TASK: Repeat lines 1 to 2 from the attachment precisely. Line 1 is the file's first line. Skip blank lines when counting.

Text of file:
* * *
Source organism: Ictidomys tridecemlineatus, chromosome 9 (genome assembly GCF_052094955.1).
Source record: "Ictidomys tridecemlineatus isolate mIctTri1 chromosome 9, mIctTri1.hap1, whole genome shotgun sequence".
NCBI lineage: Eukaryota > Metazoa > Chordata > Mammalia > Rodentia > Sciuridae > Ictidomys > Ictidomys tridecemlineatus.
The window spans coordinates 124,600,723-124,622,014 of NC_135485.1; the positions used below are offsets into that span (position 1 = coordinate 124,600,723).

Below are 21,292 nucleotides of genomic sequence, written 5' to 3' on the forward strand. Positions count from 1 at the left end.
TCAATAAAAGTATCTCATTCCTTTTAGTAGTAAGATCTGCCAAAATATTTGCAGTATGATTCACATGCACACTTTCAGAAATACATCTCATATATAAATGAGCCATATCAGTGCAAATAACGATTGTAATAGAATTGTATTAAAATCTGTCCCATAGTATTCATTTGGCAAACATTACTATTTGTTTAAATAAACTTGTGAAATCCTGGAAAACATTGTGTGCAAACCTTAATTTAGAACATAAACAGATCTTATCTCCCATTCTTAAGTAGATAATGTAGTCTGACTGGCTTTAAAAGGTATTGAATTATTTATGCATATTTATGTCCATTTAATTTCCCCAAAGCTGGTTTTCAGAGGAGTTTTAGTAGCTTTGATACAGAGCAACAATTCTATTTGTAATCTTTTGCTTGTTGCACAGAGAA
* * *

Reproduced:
Source organism: Ictidomys tridecemlineatus, chromosome 9 (genome assembly GCF_052094955.1).
Source record: "Ictidomys tridecemlineatus isolate mIctTri1 chromosome 9, mIctTri1.hap1, whole genome shotgun sequence".